Kirstin Downey, Washington Post, March 26, 2007
Immigrants are emerging as among the first victims of a growing wave of home foreclosures in the Washington area as mortgage lending problems multiply locally and across the country.
Nationally, 375,000 high-interest-rate loans were made to Hispanics in 2005, and nearly 73,000 of them are likely to go into foreclosure, said Aracely Panameno, director of Latino affairs for the Center for Responsible Lending. About 1.1 million homes in the United States are expected to go into foreclosure in the next six years, and many native-born Americans are likely to be stuck with burdensome loans. But immigrants are getting hit first in part because their incomes tend to be lower and many have lost construction jobs.
Homeownership rates among immigrants surged in the first half of the decade, making their prosperity an economic success story. Now it is becoming apparent that many people managed to buy homes in an inflated real estate market by turning to unusual new mortgages only now receiving scrutiny from regulators and legislators. Many of these loans start with attractive low “teaser” rates but feature payments that can suddenly increase.
Unfamiliar with the U.S. mortgage market, unable to speak or read English well and vulnerable to the blandishments of real estate professionals who told them property values always rise, many immigrants are struggling to deal with high mortgage payments as their homes sag in value, making it harder to escape the loans by selling.
Some lenders allowed people to take out loans without verifying their income or their ability to repay. Traditionally, lenders have made loans only to people they thought could pay them back. Banking regulations forced lenders to adhere to strict lending policies, not just for the protection of borrowers but also to protect bank depositors, who would be hurt if the banks collapsed. But in recent years, lenders have found alternative sources of financing for the loans by turning to investors who bought the loans as packaged securities. These kinds of loans are not supervised in the same ways as loans made by banks and held in their portfolios.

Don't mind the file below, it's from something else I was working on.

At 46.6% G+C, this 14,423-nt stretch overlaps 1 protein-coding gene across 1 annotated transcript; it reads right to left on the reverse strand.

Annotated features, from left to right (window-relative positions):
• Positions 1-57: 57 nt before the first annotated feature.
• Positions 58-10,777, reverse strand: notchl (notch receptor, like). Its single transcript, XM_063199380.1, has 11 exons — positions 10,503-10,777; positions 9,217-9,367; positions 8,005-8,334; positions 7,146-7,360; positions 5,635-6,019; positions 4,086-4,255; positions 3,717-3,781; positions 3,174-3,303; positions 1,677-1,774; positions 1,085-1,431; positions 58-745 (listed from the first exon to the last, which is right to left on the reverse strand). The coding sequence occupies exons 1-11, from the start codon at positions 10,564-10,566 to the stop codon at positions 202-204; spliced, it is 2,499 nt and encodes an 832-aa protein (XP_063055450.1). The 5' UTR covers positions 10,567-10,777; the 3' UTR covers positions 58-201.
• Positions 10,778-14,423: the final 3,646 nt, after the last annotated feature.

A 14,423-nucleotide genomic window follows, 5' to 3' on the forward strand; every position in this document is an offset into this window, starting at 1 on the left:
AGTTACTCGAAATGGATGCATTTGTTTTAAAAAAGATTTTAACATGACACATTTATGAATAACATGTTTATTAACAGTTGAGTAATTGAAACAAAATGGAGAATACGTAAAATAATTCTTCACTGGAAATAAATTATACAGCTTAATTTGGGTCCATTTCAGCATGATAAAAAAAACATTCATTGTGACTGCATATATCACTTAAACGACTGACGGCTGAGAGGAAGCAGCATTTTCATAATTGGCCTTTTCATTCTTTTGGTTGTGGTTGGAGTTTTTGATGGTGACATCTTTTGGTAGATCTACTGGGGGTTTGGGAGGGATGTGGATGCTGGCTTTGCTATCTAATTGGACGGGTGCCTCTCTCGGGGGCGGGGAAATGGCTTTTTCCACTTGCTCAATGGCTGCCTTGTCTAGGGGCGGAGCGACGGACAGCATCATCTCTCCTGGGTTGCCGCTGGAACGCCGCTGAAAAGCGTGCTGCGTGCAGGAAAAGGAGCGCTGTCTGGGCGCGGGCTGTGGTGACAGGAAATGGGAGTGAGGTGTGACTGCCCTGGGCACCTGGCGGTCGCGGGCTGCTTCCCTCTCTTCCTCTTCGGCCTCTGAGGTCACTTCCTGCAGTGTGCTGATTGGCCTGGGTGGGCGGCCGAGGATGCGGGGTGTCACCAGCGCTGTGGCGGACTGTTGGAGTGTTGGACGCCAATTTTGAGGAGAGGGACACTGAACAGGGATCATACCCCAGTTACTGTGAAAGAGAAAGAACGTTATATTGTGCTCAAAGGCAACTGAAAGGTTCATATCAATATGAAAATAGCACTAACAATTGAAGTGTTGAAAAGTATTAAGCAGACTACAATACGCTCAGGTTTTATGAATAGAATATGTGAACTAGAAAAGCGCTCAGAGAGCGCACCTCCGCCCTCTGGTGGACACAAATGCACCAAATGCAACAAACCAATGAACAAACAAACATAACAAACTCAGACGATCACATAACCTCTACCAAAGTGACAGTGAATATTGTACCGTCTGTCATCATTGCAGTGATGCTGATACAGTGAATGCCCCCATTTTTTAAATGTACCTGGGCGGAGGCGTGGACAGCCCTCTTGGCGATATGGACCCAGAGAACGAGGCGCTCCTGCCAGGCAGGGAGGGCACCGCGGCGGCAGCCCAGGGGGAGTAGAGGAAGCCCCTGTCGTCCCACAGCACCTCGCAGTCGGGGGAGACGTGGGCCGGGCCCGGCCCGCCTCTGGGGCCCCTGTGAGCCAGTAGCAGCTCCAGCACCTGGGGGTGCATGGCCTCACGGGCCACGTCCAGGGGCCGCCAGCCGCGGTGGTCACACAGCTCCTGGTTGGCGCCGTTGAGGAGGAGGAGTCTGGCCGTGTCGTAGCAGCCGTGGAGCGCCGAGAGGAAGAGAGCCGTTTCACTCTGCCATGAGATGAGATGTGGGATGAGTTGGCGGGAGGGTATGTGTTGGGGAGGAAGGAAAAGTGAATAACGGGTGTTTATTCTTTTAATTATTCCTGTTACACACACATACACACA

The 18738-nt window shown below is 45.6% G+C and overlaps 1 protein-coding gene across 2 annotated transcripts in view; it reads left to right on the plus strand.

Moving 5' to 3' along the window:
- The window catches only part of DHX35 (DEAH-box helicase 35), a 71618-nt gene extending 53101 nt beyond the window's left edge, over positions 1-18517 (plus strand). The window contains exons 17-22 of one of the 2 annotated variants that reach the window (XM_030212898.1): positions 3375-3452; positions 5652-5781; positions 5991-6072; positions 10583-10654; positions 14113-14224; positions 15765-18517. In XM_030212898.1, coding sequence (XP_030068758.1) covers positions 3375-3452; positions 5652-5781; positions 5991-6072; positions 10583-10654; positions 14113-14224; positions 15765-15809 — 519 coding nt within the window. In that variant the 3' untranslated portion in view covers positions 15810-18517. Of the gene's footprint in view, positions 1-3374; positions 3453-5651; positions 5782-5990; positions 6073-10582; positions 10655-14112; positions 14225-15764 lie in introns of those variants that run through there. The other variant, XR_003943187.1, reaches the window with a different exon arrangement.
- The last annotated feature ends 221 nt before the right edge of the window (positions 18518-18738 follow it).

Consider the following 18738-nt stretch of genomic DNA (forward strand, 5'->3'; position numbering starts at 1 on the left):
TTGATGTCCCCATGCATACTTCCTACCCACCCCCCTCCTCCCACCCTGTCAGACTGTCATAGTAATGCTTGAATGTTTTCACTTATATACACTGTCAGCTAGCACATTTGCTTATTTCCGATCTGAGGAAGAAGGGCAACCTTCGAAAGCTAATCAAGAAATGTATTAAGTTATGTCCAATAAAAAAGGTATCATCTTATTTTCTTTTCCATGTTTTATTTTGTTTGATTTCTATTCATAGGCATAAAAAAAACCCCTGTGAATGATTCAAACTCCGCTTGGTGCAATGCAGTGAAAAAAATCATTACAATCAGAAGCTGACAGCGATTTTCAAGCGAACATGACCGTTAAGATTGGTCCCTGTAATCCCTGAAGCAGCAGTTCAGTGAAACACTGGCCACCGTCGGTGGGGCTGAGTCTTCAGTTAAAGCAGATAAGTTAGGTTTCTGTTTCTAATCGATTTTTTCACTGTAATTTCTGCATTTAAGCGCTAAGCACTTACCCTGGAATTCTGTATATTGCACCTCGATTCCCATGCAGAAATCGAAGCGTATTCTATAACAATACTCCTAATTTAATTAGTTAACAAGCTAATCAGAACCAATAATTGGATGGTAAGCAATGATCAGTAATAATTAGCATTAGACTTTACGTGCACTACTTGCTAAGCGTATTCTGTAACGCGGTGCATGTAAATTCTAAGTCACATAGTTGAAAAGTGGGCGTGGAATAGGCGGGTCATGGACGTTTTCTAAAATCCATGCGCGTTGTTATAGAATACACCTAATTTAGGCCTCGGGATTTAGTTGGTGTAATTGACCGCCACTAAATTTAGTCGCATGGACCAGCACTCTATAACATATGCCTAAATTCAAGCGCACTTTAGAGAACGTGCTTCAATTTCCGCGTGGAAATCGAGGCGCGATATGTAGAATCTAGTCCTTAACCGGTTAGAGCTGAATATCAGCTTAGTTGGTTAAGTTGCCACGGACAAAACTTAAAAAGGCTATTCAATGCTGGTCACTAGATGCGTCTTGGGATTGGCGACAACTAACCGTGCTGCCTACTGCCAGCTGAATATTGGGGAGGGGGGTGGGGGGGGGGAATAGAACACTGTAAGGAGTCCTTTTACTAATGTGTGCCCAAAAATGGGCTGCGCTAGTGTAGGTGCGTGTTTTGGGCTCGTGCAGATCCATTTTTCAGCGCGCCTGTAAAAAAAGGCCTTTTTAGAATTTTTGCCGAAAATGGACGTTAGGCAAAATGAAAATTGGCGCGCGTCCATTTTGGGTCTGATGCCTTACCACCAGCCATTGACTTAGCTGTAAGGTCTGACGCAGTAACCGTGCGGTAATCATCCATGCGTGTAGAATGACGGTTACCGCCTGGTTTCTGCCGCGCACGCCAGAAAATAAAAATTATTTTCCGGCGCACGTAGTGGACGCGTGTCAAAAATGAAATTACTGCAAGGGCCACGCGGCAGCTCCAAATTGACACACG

Laissez-faire regulatory policies made other government agencies reluctant to intervene.
“The market changed so investors were setting the standards for qualifying people for mortgage lending,” said Allen Fishbein, director of housing and credit policy at the Consumer Federation of America. “They had a higher appetite for risk, which led to the lax standards that are resulting in delinquencies. The regulators should have been more concerned about protecting consumers than about protecting financial institutions.”
Officials at the Mortgage Bankers Association were unavailable for comment. In previous interviews, they have said that loosened credit policies allowed more families to become homeowners and that reputable lenders do not make loans that cannot be repaid.
Many immigrants initially welcomed the lending changes as the only way they could afford to buy.